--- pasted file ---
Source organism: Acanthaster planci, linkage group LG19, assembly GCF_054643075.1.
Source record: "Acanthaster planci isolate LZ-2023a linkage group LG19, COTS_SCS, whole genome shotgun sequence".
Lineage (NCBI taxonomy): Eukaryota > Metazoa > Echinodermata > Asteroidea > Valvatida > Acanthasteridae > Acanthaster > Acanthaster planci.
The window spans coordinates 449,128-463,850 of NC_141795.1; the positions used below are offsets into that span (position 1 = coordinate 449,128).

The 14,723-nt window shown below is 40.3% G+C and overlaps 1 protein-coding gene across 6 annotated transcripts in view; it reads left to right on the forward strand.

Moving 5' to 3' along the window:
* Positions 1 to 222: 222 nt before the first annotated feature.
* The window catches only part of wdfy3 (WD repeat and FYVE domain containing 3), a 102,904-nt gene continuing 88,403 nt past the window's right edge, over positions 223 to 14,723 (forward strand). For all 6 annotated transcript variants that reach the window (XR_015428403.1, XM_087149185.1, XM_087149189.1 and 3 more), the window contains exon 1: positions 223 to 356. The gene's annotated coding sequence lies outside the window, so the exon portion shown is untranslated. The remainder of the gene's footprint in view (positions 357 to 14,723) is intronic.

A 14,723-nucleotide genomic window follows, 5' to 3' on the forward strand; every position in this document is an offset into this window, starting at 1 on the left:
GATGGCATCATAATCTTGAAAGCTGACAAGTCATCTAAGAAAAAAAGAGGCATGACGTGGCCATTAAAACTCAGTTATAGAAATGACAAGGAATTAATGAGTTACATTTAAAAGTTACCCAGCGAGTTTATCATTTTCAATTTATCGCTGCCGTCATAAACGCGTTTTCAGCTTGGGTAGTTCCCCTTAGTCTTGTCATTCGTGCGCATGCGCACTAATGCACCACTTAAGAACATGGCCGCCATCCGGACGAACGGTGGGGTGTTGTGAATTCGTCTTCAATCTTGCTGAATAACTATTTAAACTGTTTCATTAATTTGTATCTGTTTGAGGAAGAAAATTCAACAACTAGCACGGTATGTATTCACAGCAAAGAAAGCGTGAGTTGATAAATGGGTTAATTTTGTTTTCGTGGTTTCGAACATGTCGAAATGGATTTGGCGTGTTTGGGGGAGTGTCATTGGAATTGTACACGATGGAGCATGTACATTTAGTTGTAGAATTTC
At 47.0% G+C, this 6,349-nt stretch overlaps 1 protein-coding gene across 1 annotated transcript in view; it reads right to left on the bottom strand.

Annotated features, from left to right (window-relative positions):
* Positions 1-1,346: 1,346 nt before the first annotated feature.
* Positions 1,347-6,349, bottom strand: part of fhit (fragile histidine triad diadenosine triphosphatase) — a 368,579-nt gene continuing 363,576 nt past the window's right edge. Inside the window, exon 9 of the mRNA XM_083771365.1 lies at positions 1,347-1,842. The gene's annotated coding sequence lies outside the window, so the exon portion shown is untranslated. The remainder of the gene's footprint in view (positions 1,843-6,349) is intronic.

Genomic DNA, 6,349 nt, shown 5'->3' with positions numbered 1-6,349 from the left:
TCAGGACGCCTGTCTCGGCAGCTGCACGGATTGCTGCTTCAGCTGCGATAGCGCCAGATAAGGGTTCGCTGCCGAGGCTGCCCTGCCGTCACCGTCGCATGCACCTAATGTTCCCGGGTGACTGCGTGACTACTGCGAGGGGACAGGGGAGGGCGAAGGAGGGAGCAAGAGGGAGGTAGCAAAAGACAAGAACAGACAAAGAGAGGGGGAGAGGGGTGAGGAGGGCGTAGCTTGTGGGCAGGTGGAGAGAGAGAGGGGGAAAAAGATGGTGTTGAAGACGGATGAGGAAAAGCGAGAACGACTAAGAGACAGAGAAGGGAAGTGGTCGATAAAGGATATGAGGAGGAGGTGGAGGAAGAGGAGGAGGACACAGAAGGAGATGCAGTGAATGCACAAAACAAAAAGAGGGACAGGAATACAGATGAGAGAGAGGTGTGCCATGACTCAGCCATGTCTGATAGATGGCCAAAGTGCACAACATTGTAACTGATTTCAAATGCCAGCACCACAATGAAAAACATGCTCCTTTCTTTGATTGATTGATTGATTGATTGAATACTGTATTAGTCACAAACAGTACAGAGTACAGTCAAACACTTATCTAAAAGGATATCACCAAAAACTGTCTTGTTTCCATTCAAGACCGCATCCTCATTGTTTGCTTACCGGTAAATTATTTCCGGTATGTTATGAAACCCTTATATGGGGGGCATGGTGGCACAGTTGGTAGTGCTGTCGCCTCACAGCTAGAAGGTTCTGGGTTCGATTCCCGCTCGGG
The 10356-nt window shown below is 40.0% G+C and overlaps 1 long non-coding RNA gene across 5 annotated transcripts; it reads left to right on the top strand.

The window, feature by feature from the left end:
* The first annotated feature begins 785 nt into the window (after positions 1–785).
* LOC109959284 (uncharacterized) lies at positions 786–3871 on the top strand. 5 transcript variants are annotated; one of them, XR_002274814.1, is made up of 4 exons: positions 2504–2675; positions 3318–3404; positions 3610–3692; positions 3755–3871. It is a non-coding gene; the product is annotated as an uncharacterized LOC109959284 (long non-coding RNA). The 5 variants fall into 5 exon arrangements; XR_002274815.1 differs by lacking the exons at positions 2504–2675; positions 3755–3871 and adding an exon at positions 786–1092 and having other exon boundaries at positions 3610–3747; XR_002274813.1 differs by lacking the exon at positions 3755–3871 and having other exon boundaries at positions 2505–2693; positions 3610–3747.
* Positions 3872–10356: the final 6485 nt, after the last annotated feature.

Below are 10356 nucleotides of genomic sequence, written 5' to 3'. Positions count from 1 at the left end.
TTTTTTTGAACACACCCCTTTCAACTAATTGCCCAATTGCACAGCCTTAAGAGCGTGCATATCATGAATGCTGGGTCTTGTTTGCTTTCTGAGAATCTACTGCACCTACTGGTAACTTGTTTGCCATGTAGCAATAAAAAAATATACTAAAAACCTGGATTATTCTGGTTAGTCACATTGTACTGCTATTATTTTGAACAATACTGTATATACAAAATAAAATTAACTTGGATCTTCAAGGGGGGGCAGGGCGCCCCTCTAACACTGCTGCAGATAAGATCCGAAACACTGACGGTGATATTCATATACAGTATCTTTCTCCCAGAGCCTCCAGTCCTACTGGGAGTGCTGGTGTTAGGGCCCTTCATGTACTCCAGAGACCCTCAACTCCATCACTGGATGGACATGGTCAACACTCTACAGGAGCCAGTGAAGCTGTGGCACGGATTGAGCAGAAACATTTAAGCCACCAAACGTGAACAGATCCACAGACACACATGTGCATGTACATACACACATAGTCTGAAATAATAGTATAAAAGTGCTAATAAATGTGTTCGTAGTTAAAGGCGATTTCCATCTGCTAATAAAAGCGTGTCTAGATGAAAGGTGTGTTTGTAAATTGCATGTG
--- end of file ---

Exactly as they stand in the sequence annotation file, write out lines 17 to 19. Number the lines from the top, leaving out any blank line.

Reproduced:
The 10356-nt window shown below is 40.0% G+C and overlaps 1 long non-coding RNA gene across 5 annotated transcripts; it reads left to right on the top strand.

The window, feature by feature from the left end:
* The first annotated feature begins 785 nt into the window (after positions 1–785).